The foregoing report will indicate the extremely critical nature of the present situation. The danger is now so great that I feel it my duty to call the attention of the British and all other Governments to the fact that if an end is not put to Bolshevism in Russia at once the civilisation of the whole world will be threatened. This is not an exaggeration but a sober matter of fact; and the most unusual action of German and Austrian Consuls General before referred to, in joining in protest of neutral legations appears to indicate that the danger is also being realised in German and Austrian quarters. I consider that the immediate suppression of Bolshevism is the greatest issue now before the world, not even excluding the war which is still raging, and unless as [Page 679] above stated Bolshevism is nipped in the bud immediately it is bound to spread in one form or another over Europe and the whole world as it is organised and worked by Jews who have no nationality, and whose one object is to destroy for their own ends the existing order of things. The only manner in which this danger could be averted would be collective action on the part of all powers.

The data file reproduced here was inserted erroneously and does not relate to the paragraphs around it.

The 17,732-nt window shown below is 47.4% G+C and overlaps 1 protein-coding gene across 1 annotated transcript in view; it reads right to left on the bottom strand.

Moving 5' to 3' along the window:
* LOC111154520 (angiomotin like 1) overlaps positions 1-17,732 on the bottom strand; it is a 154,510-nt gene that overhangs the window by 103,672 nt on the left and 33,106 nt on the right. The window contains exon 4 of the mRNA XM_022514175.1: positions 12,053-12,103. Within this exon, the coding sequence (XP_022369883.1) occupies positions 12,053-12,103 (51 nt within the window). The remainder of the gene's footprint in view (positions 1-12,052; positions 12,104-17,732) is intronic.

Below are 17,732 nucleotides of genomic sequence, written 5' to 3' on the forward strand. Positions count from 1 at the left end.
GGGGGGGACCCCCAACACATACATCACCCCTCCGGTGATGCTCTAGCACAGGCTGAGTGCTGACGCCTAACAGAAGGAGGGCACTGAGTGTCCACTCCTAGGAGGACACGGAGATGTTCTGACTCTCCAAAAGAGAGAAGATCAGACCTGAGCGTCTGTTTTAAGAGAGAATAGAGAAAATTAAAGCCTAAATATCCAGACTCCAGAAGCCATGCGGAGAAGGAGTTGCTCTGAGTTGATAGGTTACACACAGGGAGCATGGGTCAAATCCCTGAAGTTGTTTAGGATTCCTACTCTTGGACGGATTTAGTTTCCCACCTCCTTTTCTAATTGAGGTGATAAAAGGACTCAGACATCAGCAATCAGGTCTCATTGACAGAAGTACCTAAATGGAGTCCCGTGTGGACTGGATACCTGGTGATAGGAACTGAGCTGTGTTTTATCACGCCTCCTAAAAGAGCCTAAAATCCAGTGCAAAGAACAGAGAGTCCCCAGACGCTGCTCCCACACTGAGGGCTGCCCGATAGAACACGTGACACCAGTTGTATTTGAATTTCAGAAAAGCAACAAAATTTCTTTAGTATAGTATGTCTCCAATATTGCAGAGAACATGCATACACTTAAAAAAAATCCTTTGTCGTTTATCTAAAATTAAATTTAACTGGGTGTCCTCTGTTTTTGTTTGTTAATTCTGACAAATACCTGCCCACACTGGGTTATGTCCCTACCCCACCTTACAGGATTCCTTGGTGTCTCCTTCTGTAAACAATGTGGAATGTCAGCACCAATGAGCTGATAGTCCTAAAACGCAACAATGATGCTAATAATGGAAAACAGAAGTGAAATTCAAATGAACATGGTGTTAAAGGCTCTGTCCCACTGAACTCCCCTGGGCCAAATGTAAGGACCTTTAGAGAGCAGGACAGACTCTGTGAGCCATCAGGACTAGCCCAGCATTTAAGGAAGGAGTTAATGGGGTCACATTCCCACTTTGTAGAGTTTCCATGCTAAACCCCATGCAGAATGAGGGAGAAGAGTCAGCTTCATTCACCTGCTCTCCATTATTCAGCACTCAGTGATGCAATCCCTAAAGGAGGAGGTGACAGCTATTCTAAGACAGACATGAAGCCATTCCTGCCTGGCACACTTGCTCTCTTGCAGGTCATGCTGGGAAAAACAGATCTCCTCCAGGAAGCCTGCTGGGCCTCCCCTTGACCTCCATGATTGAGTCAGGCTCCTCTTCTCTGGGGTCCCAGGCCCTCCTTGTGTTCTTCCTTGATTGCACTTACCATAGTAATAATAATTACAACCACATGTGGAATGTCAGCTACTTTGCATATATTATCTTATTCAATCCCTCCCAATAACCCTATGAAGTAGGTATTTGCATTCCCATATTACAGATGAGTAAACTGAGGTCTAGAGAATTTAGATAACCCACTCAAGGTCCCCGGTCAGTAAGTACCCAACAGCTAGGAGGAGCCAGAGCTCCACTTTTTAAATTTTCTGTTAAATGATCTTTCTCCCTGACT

I am also of opinion that no support whatever should be given to any other socialistic party in Russia, least of all to Social Revolutionaries, whose policy it is at the moment to overthrow the Bolsheviks, but whose aims in reality are the same, viz., to establish proletariat rule through the world. Social Revolutionaries will never fight any foreign power and any profession which they may now make in this sense is merely a tactical move in their struggle with the Bolsheviks.
I would beg that this report may be telegraphed as soon as possible in cypher in full to the British Foreign Office in view of its importance.
Consul Bosanquet and Acting Vice Consul Kimens are staying at this Legation but it is essential that this fact should not be known to any one.